Classics Archive - Classic Books Online
     Home  |   Search  |   Download eBooks  |   FAQs  |   Contact  |   Resources
 

The Man of Letters as a Man of Business - William Dean Howells

Download: The Man of Letters as a Man of Business - William Dean Howells


First Page | Previous Page | Page 1 of 44 | Next Page | Last Page


"THE MAN OF LETTERS AS A MAN OF BUSINESS"  

by William Dean Howells


I think that every man ought to work for his living, without
exception, and that when he has once avouched his willingness to
work, society should provide him with work and warrant him a
living.  I do not think any man ought to live by an art.  A man's
art should be his privilege, when he has proven his fitness to
exercise it, and has otherwise earned his daily bread; and its
results should be free to all.  There is an instinctive sense of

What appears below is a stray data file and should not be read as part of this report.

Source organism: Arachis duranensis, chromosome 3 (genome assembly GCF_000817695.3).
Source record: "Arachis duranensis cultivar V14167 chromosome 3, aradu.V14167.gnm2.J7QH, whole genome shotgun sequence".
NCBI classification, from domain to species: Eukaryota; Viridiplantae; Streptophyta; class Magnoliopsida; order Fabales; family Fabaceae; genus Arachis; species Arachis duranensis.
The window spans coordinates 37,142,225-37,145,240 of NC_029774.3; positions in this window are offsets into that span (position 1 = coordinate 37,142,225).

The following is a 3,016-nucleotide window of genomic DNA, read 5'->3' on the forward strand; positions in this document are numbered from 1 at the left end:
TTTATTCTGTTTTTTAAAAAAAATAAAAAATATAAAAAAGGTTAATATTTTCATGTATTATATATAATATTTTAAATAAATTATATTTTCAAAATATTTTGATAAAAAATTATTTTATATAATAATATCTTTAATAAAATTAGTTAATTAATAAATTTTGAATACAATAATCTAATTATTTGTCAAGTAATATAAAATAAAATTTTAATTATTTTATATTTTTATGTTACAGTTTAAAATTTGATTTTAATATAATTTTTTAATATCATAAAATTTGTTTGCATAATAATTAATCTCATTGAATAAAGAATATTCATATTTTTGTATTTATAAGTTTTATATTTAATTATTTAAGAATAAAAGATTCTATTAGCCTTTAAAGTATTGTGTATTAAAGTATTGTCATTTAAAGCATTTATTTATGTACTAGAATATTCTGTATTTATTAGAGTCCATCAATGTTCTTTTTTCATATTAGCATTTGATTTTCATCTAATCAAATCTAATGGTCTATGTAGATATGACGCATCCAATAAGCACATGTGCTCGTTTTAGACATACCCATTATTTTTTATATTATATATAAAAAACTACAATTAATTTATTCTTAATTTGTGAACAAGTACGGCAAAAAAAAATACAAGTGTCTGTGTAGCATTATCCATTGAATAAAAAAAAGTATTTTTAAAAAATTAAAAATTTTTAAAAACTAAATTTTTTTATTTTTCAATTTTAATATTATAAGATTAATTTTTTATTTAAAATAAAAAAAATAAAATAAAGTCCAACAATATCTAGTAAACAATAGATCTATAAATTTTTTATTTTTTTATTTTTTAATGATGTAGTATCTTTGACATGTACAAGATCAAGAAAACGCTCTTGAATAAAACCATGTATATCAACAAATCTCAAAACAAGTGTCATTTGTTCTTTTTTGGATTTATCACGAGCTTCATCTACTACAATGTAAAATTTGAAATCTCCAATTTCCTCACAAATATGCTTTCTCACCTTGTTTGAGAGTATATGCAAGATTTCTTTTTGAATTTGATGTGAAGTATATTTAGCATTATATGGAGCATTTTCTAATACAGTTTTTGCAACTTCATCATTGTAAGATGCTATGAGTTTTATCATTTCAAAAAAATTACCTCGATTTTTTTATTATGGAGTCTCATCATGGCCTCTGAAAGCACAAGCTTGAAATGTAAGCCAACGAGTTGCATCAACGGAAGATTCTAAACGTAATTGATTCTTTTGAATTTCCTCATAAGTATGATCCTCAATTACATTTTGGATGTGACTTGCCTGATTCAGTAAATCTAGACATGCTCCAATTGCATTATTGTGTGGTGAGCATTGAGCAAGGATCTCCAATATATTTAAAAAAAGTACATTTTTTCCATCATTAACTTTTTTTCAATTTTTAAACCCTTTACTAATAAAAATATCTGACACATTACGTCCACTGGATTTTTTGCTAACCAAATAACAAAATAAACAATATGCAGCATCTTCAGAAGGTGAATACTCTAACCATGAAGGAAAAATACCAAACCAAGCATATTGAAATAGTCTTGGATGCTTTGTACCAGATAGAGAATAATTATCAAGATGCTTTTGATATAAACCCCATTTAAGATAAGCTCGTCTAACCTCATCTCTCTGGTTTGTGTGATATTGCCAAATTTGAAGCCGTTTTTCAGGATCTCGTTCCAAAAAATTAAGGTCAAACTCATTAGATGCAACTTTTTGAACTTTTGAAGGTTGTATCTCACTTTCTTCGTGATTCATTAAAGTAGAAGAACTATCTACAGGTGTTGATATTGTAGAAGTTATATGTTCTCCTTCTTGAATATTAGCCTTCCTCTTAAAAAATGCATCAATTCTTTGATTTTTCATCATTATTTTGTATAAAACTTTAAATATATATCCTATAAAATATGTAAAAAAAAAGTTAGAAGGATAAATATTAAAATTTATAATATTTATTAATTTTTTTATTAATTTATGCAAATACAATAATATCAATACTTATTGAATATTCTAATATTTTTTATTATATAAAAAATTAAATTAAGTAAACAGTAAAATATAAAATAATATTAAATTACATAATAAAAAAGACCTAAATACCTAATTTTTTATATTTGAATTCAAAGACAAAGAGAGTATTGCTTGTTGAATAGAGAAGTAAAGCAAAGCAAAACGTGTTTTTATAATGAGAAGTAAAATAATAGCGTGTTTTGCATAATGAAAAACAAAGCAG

this, even in the midst of the grotesque confusion of our
economic being; people feel that there is something profane,
something impious, in taking money for a picture, or a poem, or a
statue.  Most of all, the artist himself feels this.  He puts on
a bold front with the world, to be sure, and brazens it out as
Business; but he knows very well that there is something false
and vulgar in it; and that the work which cannot be truly priced
in money cannot be truly paid in money.  He can, of course, say
that the priest takes money for reading the marriage service, for
christening the new-born babe, and for saying the last office for
the dead; that the physician sells healing; that justice itself
is paid for; and that he is merely a party to the thing that is
and must be.  He can say that, as the thing is, unless he sells
his art he cannot live, that society will leave him to starve if
First Page | Previous Page | Page 1 of 44 | Next Page | Last Page